More treadmill discussion

There were a couple comments in this post (When the Treadmill Moves With You) that I wanted to break out into another blog post, instead of it getting buried in the comments.

Werit said “Eve, UO and SWG all have grinds but they are just disguised.” I happen to agree with that. I didn’t play UO, so disqualify that from future comments, but Eve and SWG certainly had grinds. The difference for me, though, is that they weren’t level grinds. I could jump into either game, or have friends join the game after me, and be able to fight together fairly quickly. Sure, the veteran would be stronger in many ways, but it didn’t prevent the newcomer from participating in a significant, although limited, role. Tackling in Eve is a perfect example. A new Eve player can skill up very quickly to join their friends virtually anywhere in the game and perform a very important role in any PvP operation. It doesn’t take much longer to be able to contribute something to mission running with friends, even if they’ve been in the game for a long time. I used to salvage behind friends running level 4 missions, and they’d give me a cut of the salvage. I got to see level 4 missions close up, I got great loot, they saved a lot of time by not having to come back and salvage, and I got to hang out with friends who were many millions of skill points ahead of me.

So, while I agree with Werit that there are certainly grinds in Eve, it doesn’t prevent me from playing with friends who aren’t the same level. I have examples of successfully playing with friends in SWG who were vastly different skill levels (and also being able to skill up as a crafter and make a contribution to the economy fairly quickly), but in the interests of brevity, I’ll just say it was more possible in SWG than level-based MMO’s.

I started thinking about that when Snafzg said (also in the comments in my blog post linked above) “I would care much less about levels if the few MMO friends I do have didn’t level way past me in such short periods of time due to varying play schedules.”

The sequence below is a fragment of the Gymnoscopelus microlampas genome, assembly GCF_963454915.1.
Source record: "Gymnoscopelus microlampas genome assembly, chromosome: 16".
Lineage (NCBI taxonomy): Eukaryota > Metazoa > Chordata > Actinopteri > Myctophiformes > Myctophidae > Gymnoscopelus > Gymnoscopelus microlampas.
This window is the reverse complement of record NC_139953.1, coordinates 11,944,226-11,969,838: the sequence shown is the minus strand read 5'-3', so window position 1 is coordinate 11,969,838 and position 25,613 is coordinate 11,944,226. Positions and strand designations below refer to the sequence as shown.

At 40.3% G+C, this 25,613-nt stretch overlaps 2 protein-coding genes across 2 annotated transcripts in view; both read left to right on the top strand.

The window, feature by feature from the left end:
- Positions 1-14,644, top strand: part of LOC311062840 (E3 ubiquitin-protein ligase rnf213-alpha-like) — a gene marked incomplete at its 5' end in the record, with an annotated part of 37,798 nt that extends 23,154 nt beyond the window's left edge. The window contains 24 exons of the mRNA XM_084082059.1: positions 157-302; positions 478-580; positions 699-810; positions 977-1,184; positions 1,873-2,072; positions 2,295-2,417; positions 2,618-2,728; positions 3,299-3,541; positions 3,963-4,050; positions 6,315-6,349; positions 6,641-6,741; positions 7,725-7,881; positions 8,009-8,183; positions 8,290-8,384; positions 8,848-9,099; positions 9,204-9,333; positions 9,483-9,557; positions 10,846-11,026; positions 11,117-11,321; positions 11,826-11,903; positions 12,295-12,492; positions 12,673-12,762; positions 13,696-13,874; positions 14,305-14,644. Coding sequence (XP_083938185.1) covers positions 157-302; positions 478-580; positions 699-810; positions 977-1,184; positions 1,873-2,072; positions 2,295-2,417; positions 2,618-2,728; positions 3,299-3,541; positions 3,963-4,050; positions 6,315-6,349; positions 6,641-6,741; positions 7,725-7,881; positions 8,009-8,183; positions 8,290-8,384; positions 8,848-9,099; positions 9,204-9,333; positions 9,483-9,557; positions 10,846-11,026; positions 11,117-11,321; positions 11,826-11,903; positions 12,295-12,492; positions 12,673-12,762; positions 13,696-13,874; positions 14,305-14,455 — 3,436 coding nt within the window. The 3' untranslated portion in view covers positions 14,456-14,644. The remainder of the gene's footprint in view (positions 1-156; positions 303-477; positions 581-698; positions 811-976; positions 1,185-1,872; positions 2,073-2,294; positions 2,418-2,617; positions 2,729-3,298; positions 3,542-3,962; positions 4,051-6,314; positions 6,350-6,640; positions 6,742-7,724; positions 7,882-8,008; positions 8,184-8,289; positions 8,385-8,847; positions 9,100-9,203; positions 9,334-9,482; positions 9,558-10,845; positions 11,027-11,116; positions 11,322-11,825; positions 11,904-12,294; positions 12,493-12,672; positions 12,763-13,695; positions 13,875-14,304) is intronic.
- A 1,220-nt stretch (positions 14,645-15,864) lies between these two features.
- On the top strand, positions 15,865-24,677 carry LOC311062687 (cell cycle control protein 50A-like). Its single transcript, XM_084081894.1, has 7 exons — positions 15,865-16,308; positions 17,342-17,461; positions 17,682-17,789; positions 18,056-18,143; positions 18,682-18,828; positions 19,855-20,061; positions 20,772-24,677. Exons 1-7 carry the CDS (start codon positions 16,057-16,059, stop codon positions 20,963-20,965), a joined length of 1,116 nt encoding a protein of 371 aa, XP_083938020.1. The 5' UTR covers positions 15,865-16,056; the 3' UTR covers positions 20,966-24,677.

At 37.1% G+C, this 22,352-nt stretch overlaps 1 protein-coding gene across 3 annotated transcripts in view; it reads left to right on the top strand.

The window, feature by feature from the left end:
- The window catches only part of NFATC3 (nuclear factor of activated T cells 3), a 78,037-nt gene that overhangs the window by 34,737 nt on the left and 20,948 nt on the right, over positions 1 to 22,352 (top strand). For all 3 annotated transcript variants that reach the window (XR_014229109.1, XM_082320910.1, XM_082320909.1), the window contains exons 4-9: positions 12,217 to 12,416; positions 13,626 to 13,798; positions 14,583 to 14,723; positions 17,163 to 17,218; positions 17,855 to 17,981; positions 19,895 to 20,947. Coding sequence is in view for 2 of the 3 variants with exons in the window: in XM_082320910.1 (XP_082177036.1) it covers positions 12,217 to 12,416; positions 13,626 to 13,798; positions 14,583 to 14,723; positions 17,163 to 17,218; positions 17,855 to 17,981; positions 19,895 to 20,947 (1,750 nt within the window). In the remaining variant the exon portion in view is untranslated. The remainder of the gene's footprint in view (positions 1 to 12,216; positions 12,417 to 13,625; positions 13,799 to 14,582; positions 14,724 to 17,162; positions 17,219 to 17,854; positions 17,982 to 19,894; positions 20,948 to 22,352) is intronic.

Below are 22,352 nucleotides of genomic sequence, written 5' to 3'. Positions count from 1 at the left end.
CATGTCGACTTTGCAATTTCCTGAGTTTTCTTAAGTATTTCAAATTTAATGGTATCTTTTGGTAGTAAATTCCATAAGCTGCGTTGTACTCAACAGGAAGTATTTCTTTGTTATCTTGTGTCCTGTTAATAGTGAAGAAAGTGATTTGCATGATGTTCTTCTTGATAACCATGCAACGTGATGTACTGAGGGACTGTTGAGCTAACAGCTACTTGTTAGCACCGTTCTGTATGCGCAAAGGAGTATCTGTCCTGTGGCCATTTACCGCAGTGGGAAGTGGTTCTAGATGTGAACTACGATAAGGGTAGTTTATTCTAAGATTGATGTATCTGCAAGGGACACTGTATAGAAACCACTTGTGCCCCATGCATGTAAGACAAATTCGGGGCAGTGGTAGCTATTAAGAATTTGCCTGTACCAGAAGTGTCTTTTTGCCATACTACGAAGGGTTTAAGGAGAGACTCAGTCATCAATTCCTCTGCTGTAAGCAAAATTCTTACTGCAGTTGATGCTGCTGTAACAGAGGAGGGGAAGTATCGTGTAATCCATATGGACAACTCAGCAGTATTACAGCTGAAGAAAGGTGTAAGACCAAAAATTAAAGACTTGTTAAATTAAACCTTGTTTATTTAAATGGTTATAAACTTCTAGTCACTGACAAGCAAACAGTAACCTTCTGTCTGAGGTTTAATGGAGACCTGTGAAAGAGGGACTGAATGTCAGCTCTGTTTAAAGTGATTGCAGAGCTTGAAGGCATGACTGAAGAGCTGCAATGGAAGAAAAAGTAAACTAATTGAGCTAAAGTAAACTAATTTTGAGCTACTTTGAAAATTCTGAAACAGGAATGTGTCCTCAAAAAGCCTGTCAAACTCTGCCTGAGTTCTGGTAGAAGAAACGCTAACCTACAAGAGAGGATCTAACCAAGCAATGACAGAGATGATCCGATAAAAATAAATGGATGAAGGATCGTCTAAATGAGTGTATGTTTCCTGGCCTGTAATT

I’m not going to sit here and argue that Eve and SWG, both skill-based systems, are somehow the perfect solution for treadmills, grinding, or levels. Both games did make it easier (or should I say possible?) to play with friends who started playing long before or long after you started playing. That just can’t happen in EQ, or DAoC, or WoW. And I’m not sure how much that can happen in Warhammer.

I think Bildo’s right that Warhammer does have an advantage over EQ/EQ2 and WoW. He mentioned the variety of rewards you get while leveling, and how you’re working for a variety of goals while leveling that will hopefully make the experience a little more enjoyable and less Ding-Focused.

Plus, I think WAR has an additional advantage. With an endgame focused on realm versus realm warfare, players can participate regardless of their gear. You don’t have to be at a certain point in a raid progression, wearing a specific set of gear, with an established DPS or healing baseline. Does it help if you’re uber? Sure! But when the enemy is beating on the doors of your keep, all are welcome in realm defense.

So, the issue of falling behind your friends in level still exists in Warhammer, but if you’re willing to work through that to reach the level cap, you’ll be able to participate in RvR with your friends on a fairly equal footing, at least open-field RvR. Instanced/Scenario PvP might end up with static groups joining, and gear mattering, more than fights around keeps with variable numbers of participants. But open-field RvR, open to anyone who shows up at the keep or anyone who joins the warband, should provide a fairly equal end-game playing field compared to dungeon-focused raiding.


4 Responses

  1. I agree — the relatively low end-game level cap coupled with the massive RvR that’ll take place will equal an environment where people of various skill and gear levels can compete without feeling totally useless.

  2. Well in WOW it is definately very hard to catch up with your friends. On the other hand, the recent addition of s1 and now s2 for honour at least help partially in pvp.

    I just posted an article on mage pvp on my blog if you are interested at World of warcraft blog

  3. EVE has as many grinds as you put into it yourself.

  4. Does that open the opportunity for no grinds at all?

    Bildo was saying that he likes grinding. If you like it, is it invisible to you? Is there no negative connotation?

    I’m imagining mining in Eve. If you enjoy going out with friends to mine, chatting while you fill cans, someone hauling cans, making money at a fast clip, is it a grind? If Miner V is skilling up while you’re having fun, is waiting for the skill to finish a grind?

    I guess there are many different perspectives, and therefore many different answers to these questions, hence the grind being where you find it. What annoys one person might be enjoyable to another.

    I know I loved harvesting in SWG. It was one of my favorite MMO activities ever, and it never felt like grinding to me. I know plenty of people that hated it, though, felt like it was boring and grindy and just making you wait to craft. Different strokes, I guess.

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